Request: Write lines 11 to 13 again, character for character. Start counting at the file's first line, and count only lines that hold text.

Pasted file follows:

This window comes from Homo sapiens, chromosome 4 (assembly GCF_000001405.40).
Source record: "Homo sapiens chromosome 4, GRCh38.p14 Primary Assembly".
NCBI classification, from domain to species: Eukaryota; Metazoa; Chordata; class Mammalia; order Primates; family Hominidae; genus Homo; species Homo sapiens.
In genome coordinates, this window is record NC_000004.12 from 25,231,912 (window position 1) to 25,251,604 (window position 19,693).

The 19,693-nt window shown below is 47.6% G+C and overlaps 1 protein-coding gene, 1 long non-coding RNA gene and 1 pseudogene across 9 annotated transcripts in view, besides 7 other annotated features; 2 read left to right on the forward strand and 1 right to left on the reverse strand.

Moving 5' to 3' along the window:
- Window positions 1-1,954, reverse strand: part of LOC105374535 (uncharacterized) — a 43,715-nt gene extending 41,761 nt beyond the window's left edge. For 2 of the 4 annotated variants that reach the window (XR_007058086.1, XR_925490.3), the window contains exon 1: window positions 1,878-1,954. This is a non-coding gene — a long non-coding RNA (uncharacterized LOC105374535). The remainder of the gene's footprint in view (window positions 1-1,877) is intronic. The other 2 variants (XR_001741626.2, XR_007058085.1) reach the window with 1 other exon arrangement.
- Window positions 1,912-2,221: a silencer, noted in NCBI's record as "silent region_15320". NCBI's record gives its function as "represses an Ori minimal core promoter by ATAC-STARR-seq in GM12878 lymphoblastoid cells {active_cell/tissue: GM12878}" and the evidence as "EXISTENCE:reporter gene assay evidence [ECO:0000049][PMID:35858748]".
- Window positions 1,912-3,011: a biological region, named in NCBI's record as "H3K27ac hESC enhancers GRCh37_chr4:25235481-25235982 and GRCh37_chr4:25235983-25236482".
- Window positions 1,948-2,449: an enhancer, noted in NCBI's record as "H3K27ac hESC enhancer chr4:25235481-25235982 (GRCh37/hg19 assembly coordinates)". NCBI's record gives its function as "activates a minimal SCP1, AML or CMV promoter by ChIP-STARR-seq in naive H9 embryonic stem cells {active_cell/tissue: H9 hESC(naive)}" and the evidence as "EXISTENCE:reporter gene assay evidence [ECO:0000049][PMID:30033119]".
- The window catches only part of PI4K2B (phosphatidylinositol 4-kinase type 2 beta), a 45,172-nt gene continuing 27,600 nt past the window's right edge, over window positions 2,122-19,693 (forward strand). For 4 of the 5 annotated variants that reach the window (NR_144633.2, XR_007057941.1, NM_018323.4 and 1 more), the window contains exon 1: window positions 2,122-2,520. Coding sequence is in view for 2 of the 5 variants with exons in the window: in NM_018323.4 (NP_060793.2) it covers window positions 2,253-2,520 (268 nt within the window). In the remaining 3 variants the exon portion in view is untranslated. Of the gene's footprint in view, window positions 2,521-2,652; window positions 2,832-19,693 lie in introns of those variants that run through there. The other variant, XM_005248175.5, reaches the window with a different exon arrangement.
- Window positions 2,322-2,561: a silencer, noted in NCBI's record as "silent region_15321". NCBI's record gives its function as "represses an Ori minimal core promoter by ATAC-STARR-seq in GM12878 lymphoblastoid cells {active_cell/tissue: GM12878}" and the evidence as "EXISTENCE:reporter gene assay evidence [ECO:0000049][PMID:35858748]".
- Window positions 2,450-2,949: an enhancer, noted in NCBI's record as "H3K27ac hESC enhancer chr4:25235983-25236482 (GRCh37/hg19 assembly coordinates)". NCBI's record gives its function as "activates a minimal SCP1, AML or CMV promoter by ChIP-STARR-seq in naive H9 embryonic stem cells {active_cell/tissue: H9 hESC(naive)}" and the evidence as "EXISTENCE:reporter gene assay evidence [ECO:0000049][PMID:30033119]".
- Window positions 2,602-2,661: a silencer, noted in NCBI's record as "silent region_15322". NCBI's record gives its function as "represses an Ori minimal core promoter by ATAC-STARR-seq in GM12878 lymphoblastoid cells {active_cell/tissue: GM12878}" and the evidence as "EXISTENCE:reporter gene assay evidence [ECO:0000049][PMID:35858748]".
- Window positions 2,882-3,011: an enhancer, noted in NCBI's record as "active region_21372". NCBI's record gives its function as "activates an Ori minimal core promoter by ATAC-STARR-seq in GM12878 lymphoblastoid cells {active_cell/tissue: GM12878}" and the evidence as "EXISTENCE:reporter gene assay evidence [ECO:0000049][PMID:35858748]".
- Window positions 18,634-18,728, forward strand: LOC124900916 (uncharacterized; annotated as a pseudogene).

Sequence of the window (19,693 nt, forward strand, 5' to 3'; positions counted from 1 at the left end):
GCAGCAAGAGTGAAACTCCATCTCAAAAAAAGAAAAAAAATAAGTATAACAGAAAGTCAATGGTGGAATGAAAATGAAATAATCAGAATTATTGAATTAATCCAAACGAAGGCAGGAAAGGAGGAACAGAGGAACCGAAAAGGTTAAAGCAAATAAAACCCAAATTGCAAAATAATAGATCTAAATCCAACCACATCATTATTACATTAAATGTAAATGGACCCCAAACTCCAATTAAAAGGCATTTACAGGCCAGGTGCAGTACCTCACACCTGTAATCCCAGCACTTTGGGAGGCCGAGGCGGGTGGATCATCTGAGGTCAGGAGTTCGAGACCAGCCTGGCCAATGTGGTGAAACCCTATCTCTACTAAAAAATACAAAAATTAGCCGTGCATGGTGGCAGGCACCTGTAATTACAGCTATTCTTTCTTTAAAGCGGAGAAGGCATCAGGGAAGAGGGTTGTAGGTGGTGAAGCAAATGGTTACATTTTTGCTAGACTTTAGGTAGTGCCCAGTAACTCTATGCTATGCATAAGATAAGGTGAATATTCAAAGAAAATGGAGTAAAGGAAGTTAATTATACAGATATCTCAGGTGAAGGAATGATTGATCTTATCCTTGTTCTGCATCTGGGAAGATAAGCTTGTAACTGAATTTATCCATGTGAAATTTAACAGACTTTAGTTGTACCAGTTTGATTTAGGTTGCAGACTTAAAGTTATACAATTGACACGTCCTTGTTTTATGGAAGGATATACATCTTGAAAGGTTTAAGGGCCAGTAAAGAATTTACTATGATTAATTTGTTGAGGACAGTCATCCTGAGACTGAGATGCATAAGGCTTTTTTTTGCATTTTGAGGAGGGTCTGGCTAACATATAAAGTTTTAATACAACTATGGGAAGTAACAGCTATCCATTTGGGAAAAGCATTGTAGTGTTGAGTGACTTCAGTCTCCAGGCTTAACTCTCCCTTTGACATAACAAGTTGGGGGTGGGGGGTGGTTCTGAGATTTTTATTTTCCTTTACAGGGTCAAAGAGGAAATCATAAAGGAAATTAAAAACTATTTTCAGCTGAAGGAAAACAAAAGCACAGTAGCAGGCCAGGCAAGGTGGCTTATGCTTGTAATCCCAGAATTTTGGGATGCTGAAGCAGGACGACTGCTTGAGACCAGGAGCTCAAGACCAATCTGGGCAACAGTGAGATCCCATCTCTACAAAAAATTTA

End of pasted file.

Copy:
- The window catches only part of PI4K2B (phosphatidylinositol 4-kinase type 2 beta), a 45,172-nt gene continuing 27,600 nt past the window's right edge, over window positions 2,122-19,693 (forward strand). For 4 of the 5 annotated variants that reach the window (NR_144633.2, XR_007057941.1, NM_018323.4 and 1 more), the window contains exon 1: window positions 2,122-2,520. Coding sequence is in view for 2 of the 5 variants with exons in the window: in NM_018323.4 (NP_060793.2) it covers window positions 2,253-2,520 (268 nt within the window). In the remaining 3 variants the exon portion in view is untranslated. Of the gene's footprint in view, window positions 2,521-2,652; window positions 2,832-19,693 lie in introns of those variants that run through there. The other variant, XM_005248175.5, reaches the window with a different exon arrangement.
- Window positions 2,322-2,561: a silencer, noted in NCBI's record as "silent region_15321". NCBI's record gives its function as "represses an Ori minimal core promoter by ATAC-STARR-seq in GM12878 lymphoblastoid cells {active_cell/tissue: GM12878}" and the evidence as "EXISTENCE:reporter gene assay evidence [ECO:0000049][PMID:35858748]".
- Window positions 2,450-2,949: an enhancer, noted in NCBI's record as "H3K27ac hESC enhancer chr4:25235983-25236482 (GRCh37/hg19 assembly coordinates)". NCBI's record gives its function as "activates a minimal SCP1, AML or CMV promoter by ChIP-STARR-seq in naive H9 embryonic stem cells {active_cell/tissue: H9 hESC(naive)}" and the evidence as "EXISTENCE:reporter gene assay evidence [ECO:0000049][PMID:30033119]".